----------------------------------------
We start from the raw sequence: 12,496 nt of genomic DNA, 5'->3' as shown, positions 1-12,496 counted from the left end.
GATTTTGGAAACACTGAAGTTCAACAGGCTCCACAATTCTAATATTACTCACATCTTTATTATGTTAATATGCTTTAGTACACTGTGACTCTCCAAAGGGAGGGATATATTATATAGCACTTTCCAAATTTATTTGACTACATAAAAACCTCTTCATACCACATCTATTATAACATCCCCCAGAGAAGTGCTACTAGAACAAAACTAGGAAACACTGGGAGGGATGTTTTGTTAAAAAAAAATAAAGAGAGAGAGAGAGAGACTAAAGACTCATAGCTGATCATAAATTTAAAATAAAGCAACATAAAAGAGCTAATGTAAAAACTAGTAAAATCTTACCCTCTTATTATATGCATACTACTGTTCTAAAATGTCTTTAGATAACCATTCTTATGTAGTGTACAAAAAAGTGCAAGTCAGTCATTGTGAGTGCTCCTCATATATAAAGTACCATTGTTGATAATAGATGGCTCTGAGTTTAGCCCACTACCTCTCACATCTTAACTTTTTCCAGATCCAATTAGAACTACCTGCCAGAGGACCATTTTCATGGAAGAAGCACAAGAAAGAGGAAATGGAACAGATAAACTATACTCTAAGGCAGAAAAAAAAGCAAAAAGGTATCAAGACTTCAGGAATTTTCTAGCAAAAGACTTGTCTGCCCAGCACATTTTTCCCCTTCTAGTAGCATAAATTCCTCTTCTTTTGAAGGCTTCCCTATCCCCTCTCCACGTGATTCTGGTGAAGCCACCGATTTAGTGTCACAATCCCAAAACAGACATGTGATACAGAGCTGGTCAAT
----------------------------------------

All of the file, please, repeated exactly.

We start from the raw sequence: 12,496 nt of genomic DNA, 5'->3' as shown, positions 1-12,496 counted from the left end.
GATTTTGGAAACACTGAAGTTCAACAGGCTCCACAATTCTAATATTACTCACATCTTTATTATGTTAATATGCTTTAGTACACTGTGACTCTCCAAAGGGAGGGATATATTATATAGCACTTTCCAAATTTATTTGACTACATAAAAACCTCTTCATACCACATCTATTATAACATCCCCCAGAGAAGTGCTACTAGAACAAAACTAGGAAACACTGGGAGGGATGTTTTGTTAAAAAAAAATAAAGAGAGAGAGAGAGAGACTAAAGACTCATAGCTGATCATAAATTTAAAATAAAGCAACATAAAAGAGCTAATGTAAAAACTAGTAAAATCTTACCCTCTTATTATATGCATACTACTGTTCTAAAATGTCTTTAGATAACCATTCTTATGTAGTGTACAAAAAAGTGCAAGTCAGTCATTGTGAGTGCTCCTCATATATAAAGTACCATTGTTGATAATAGATGGCTCTGAGTTTAGCCCACTACCTCTCACATCTTAACTTTTTCCAGATCCAATTAGAACTACCTGCCAGAGGACCATTTTCATGGAAGAAGCACAAGAAAGAGGAAATGGAACAGATAAACTATACTCTAAGGCAGAAAAAAAAGCAAAAAGGTATCAAGACTTCAGGAATTTTCTAGCAAAAGACTTGTCTGCCCAGCACATTTTTCCCCTTCTAGTAGCATAAATTCCTCTTCTTTTGAAGGCTTCCCTATCCCCTCTCCACGTGATTCTGGTGAAGCCACCGATTTAGTGTCACAATCCCAAAACAGACATGTGATACAGAGCTGGTCAAT